Jamie Wendt Rooted

She counts the memories

she will never have because she moved West.

Sasha Pimentel Chacon from “Bamboo”


Transatlantic waves beat rhythms

against my body’s yearning,

my heart aching for the honey

a land gives to its children.

Eyes closed behind cupped hands,

I recite my prayers, reach

for the doorknob of a small home

closing in on itself.

Behind my eyes, I hold

the promised valleys, deserts, waterfalls

hugging each end of holy land.

Orchards burst where my feet are planted

like acacia roots.

I am everyone’s sister.


I want to taste Hebrew on my tongue every day,

seedy and flowing like pomegranate juice.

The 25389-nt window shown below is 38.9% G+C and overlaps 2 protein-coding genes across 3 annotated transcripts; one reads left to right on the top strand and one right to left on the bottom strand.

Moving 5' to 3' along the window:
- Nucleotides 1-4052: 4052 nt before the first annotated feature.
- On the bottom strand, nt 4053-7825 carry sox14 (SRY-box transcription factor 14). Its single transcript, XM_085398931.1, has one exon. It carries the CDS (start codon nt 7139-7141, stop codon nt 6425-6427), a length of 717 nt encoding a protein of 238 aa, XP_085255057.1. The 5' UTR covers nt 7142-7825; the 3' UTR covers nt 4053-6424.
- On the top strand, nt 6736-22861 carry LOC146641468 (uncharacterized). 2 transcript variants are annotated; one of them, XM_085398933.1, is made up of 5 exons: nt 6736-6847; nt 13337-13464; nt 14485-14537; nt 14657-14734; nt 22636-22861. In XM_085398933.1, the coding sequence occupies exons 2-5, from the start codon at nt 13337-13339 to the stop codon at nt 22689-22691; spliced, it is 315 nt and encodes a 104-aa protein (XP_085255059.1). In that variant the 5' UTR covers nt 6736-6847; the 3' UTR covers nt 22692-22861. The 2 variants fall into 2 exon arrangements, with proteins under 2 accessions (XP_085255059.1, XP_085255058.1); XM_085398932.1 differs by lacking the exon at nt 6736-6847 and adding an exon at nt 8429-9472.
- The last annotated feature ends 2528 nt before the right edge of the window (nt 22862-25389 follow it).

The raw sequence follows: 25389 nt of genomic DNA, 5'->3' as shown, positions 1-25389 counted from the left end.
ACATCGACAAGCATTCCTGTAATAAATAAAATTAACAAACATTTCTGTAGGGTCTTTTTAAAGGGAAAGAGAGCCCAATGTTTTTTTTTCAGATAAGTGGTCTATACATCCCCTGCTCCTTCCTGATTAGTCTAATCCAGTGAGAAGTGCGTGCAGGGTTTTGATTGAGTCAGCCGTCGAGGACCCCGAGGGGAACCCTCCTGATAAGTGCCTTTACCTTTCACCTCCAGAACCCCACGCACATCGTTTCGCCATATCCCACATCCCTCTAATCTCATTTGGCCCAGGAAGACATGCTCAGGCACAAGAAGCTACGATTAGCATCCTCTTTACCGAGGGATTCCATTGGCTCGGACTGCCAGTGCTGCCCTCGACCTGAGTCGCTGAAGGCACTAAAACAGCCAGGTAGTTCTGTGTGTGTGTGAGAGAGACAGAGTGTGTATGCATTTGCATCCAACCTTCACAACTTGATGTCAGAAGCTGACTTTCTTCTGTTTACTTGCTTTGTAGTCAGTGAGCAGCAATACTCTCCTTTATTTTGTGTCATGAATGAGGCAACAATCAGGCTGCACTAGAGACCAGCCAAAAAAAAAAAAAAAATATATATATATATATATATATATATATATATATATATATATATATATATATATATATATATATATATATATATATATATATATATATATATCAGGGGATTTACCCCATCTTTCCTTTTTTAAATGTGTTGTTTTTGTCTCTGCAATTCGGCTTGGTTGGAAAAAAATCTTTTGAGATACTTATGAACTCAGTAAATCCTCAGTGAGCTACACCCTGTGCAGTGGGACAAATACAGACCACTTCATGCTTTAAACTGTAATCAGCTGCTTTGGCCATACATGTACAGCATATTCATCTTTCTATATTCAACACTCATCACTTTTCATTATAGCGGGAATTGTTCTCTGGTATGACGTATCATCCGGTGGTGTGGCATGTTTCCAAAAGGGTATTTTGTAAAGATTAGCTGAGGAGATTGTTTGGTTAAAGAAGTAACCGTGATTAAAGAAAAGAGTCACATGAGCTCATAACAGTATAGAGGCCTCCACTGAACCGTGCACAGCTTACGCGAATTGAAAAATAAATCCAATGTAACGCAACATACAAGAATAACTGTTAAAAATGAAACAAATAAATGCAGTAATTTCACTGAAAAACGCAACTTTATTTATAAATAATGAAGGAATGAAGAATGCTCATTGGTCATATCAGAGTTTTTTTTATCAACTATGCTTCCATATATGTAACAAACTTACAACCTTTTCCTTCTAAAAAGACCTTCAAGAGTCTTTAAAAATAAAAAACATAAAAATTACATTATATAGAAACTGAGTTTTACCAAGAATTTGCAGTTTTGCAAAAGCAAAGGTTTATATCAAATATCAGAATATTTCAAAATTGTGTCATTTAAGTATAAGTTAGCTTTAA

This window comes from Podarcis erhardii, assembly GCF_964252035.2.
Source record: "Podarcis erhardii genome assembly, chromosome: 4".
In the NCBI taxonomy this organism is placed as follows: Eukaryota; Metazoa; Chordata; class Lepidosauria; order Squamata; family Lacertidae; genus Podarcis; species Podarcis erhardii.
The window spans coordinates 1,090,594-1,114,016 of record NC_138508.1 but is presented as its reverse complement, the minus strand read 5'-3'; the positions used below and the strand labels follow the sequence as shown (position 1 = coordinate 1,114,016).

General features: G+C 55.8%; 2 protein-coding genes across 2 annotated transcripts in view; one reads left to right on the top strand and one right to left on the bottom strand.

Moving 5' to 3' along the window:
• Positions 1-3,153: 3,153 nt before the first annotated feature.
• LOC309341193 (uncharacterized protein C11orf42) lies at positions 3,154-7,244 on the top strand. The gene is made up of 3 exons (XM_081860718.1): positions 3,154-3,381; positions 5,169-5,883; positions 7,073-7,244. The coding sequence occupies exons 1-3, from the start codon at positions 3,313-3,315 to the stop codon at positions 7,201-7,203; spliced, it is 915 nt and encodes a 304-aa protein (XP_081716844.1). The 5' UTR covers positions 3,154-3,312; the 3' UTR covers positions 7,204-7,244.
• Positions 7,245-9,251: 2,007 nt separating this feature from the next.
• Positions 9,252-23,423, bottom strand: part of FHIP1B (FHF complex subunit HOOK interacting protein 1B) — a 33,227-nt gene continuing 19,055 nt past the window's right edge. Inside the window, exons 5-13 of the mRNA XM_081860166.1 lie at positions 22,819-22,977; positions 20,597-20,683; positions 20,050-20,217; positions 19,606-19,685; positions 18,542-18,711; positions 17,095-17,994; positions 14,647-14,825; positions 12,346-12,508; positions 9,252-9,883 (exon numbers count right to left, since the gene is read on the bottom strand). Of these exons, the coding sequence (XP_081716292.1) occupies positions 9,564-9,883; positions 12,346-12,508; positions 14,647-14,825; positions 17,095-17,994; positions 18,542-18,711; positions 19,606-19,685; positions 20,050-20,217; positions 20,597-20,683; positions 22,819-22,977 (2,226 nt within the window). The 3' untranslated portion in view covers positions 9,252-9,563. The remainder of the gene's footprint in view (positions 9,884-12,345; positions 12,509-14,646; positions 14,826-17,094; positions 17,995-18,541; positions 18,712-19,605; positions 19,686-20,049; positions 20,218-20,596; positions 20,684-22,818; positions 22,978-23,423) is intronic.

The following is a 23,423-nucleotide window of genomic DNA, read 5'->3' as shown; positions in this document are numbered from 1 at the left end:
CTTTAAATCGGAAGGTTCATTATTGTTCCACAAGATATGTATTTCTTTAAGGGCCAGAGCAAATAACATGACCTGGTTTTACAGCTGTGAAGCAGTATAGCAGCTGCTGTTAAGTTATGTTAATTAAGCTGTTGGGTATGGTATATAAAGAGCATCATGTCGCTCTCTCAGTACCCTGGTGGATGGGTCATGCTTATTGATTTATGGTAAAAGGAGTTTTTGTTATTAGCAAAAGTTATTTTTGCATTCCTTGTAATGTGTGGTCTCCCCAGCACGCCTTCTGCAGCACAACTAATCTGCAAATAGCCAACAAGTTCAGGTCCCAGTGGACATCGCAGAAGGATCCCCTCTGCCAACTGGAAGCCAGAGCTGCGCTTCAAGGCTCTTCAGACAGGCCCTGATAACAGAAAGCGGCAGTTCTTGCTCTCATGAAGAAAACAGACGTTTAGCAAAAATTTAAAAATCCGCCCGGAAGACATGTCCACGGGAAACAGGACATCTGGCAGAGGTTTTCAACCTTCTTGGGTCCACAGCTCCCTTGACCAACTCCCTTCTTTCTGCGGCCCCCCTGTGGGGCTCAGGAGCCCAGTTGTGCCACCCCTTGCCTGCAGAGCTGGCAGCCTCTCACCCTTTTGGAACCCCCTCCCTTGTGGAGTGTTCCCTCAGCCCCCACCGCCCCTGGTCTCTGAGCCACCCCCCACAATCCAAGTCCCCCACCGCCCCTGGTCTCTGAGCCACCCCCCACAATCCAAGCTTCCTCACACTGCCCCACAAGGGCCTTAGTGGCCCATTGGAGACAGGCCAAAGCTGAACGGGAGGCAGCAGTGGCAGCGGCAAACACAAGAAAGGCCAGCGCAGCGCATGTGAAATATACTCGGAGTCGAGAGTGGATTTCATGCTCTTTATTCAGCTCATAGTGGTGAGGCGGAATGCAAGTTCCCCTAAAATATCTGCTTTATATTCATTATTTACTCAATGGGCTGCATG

I want to feel the presence

of strangers like family I always knew

existed but didn’t know where to find.


The sun lowers Saturday night,

believers cry into ancient walls,

babies shriek love songs

at their mothers’ breasts.

Women dance in the red

light as it cascades the sky

and disappears. I want to hold

their weathered hands,

braid my hair into theirs,

because our births were thunder

or laughter peeling away, cornstalks

pulled from the earth too early or late.


I want to wait for jellyfish

under streaked Mediterranean sunsets,

let salt and dead sea mud cover my skin.

I want to memorize the land’s trees and fruit,

the animals that rest and run there.

I would dip pita into hummus

on the beach and be happy.


I count the days I know I won’t have:

army training, walking backwards from the Kotel

before each Shabbat, cooking tradition

long into the dark, friends in and out, house lights on timers

turning off in the middle of sex, in the middle

of soldiers’ hikes, men climbing through valleys,

searching for meaning in the shifting of what’s inside.

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